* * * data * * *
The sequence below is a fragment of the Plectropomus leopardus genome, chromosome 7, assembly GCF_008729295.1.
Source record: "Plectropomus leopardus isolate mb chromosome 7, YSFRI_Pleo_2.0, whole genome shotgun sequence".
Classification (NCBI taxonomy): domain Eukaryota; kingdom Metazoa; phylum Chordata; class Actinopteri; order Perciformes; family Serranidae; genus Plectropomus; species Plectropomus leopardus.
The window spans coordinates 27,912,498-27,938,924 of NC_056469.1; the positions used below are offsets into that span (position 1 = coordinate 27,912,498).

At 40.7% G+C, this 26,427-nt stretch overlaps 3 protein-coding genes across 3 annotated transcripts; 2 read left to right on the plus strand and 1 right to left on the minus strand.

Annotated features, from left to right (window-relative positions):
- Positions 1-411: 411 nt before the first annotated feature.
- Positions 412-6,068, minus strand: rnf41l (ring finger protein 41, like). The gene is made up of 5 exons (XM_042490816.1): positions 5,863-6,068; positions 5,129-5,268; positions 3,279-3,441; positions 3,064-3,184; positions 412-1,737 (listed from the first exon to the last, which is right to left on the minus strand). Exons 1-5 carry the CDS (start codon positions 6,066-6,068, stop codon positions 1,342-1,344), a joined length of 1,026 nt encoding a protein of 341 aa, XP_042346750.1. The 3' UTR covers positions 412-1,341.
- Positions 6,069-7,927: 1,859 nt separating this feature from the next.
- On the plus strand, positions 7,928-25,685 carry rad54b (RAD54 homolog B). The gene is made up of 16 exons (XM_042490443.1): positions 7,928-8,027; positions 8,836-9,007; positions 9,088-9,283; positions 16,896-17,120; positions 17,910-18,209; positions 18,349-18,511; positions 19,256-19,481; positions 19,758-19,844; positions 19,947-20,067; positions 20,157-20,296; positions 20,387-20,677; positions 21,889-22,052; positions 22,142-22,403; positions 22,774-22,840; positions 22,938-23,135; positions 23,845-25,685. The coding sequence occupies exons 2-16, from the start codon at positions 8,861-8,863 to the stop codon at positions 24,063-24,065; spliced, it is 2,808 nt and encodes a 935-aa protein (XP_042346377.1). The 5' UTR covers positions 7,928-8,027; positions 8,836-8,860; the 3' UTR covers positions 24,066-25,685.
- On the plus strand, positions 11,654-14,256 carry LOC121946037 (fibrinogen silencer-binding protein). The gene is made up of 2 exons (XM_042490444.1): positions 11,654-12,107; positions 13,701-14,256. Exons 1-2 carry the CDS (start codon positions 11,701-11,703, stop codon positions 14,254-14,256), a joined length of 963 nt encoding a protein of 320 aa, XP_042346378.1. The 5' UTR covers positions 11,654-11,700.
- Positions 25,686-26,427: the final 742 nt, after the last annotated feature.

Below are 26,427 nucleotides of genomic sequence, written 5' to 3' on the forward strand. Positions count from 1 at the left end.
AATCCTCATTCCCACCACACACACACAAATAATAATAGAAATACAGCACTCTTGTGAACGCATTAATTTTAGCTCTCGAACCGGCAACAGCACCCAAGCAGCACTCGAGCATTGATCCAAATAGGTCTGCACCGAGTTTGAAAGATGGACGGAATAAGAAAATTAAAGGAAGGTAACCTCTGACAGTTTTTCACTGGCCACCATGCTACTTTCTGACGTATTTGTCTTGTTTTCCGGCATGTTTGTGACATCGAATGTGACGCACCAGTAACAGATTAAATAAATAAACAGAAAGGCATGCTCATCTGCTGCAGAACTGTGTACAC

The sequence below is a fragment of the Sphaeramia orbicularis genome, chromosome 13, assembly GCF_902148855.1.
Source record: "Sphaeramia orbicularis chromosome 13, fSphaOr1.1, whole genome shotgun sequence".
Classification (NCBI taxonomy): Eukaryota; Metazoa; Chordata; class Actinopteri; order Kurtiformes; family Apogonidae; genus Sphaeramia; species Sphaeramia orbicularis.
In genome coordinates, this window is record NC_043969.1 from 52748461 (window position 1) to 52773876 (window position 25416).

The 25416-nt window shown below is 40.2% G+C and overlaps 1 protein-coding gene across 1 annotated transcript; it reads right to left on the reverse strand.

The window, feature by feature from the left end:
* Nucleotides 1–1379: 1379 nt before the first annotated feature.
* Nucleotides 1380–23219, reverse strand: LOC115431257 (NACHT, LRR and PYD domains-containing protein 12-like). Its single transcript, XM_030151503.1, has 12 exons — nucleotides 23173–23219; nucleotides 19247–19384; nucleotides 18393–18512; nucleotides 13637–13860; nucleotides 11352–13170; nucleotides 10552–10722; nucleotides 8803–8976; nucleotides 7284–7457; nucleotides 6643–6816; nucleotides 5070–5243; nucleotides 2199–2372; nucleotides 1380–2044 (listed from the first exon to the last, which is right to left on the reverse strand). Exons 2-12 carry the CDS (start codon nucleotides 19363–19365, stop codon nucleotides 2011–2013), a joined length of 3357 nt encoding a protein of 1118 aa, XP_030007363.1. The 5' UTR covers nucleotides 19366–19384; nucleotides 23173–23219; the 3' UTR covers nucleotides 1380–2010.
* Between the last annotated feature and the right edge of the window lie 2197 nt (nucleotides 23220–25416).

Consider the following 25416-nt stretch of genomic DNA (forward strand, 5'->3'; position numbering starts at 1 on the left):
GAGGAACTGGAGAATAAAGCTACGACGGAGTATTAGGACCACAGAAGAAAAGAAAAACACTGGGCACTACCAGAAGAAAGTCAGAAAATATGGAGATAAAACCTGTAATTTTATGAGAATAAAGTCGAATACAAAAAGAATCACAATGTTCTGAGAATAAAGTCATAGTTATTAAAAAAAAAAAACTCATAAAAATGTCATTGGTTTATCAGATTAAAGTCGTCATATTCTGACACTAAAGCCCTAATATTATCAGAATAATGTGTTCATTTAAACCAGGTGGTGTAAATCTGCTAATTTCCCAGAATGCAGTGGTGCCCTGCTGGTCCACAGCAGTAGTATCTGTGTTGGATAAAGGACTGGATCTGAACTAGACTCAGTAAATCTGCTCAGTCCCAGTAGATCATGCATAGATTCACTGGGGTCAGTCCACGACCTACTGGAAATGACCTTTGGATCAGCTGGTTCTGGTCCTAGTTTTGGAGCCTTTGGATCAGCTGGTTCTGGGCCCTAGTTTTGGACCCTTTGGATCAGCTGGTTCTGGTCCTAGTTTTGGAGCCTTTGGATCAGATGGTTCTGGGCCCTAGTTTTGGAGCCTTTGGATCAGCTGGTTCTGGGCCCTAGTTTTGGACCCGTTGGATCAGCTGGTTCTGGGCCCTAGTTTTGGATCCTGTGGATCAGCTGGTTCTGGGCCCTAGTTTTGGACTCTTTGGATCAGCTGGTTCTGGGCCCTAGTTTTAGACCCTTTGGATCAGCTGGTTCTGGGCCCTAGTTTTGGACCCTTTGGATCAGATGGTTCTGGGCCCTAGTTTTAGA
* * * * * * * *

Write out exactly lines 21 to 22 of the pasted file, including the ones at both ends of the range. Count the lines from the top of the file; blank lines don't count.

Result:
* Nucleotides 1–1379: 1379 nt before the first annotated feature.
* Nucleotides 1380–23219, reverse strand: LOC115431257 (NACHT, LRR and PYD domains-containing protein 12-like). Its single transcript, XM_030151503.1, has 12 exons — nucleotides 23173–23219; nucleotides 19247–19384; nucleotides 18393–18512; nucleotides 13637–13860; nucleotides 11352–13170; nucleotides 10552–10722; nucleotides 8803–8976; nucleotides 7284–7457; nucleotides 6643–6816; nucleotides 5070–5243; nucleotides 2199–2372; nucleotides 1380–2044 (listed from the first exon to the last, which is right to left on the reverse strand). Exons 2-12 carry the CDS (start codon nucleotides 19363–19365, stop codon nucleotides 2011–2013), a joined length of 3357 nt encoding a protein of 1118 aa, XP_030007363.1. The 5' UTR covers nucleotides 19366–19384; nucleotides 23173–23219; the 3' UTR covers nucleotides 1380–2010.